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Indonesian government challenges another green group over freedom of information request

The canopy of oil palm trees on a plantation in Aceh, Indonesia. Photo by Rhett A. Butler

  • Indonesian NGOs are making increasing use of the country’s freedom of information law to gain access to data pertaining to the management of the country’s natural resources.
  • In one ongoing case, Forest Watch Indonesia is trying to force the Ministry of Land and Spatial Planning to release in full the maps of oil palm companies’ concessions, known as HGUs.
  • The ministry argues that releasing the names of the companies that hold the concessions is a violation of the firms’ privacy.

The Indonesian government is going to the Supreme Court over an NGO’s freedom of information request for detailed maps of land on which oil palm companies have been licensed to operate in Kalimantan, the country’s portion of Borneo island.

Civil society groups have tried for years to pry away the maps, said to be crucial if the public is to effectively monitor an industry rife with illegality. Oil palm plantation firms routinely clear outside of their permitted areas, destroying forests and community lands with little oversight from local officials.

The lack of clarity over who has been authorized to operate in precisely which areas can play into the hands of companies who dismiss watchdog allegations as based on faulty data.

“We as members of the public want to participate” in the nation’s governance of its natural resources, said Linda Rosalina, a campaigner with Forest Watch Indonesia (FWI), the group behind the request.

“There is no reason for the ministry to keep these documents under wraps,” she said.

The Ministry of Land and Spatial Planning says otherwise. While it concedes that sharing the boundaries, coordinates and area of a company’s concession presents no problem, it continues to argue that releasing the permit holder’s name is a violation of the firm’s privacy.

“It cannot be disclosed except for the purposes of [official] investigation and deed checking,” ministry spokesperson Virgo Eresta Jaya told Mongabay.

FWI disagrees, arguing that maps without concessionaires’ names “make it difficult to identify companies that overlap or come into conflict with community land,” according to Christian Purba, the group’s director.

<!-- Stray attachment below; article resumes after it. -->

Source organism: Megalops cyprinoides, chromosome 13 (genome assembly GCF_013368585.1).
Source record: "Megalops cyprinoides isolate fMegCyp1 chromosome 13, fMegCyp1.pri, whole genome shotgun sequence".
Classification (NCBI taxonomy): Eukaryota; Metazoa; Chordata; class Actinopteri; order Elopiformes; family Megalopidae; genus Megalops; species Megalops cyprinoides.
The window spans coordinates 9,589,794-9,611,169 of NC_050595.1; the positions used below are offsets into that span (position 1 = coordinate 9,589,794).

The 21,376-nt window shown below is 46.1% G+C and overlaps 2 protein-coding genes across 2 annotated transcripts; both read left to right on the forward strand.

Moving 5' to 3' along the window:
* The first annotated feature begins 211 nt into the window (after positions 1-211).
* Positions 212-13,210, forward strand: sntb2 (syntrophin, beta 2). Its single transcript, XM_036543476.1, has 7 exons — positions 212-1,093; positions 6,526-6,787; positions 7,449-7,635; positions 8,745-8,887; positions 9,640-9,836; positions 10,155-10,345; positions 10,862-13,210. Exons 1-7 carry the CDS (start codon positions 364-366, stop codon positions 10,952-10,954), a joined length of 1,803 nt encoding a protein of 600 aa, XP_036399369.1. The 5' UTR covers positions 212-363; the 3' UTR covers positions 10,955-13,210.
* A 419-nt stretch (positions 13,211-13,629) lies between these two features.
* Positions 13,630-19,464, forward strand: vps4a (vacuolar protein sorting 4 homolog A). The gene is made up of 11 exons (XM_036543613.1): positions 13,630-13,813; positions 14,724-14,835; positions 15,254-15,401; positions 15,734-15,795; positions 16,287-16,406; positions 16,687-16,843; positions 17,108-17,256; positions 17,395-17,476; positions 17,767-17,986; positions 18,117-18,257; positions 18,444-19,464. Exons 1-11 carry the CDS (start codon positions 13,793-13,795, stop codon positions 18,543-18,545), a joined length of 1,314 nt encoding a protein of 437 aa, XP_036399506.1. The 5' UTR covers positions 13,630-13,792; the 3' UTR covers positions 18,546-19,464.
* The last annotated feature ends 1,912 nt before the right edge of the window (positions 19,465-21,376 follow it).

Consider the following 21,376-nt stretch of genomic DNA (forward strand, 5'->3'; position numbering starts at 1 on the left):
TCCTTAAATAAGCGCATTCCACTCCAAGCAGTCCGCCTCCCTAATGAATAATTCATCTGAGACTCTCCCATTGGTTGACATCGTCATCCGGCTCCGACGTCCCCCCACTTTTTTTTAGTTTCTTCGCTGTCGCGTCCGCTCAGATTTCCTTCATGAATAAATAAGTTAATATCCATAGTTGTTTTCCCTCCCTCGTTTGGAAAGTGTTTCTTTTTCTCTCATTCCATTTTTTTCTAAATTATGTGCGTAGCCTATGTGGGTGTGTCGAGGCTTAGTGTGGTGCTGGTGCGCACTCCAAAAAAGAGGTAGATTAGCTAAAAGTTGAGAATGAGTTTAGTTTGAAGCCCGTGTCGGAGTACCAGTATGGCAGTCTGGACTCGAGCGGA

“I don’t know why the names can’t be released,” he told Mongabay. “It’s not like we’re asking for really detailed information, like the company’s wealth or finances.”

While the ministry has put the nameless maps online, “they can’t be downloaded if you want to do spatial analysis,” Purba added.

An oil palm plantation burns during the 2015 Southeast Asian haze crisis. A lack of publicly available concession data has made it difficult for watchdogs and communities to determine whose land is burning during the annual fires, helping companies evade responsibility for putting them out. Photo by Rhett A. Butler

Last July, Indonesia’s Central Information Commission (KIP) ruled in favor of FWI’s request, ordering the ministry to release the maps, permit holders’ names included. The Surabaya State Administrative Court backed the NGO on appeal.

On Dec. 29, the ministry announced a second appeal, this time to the nation’s highest court.

FWI isn’t the only environmental pressure group to meet resistance from President Joko “Jokowi” Widodo’s administration after filing a successful freedom of information request.

Also in December, the Ministry of Environment and Forestry decided to go to court over a KIP ruling in favor of Greenpeace Indonesia.

Greenpeace had asked the forestry ministry to release a variety of geospatial maps in the shapefile (.shp) format, which allows for more sophisticated analysis than do the .jpeg and .pdf files the state is willing to part with. The NGO is pursuing shapefile maps of oil palm, timber and mining concessions, of Indonesia’s land cover and more.

The forestry ministry argues that complying with the KIP’s decision would violate the 2011 Geospatial Information Law.

While the forestry ministry has made timber and logging concession maps available on its website — permit holders’ names included — its oil palm data is not as complete as that of the land ministry, which issues the last in a series of licenses that such firms must obtain.

A previous version of this article misspelled Christian Purba’s name. Mongabay regrets the error.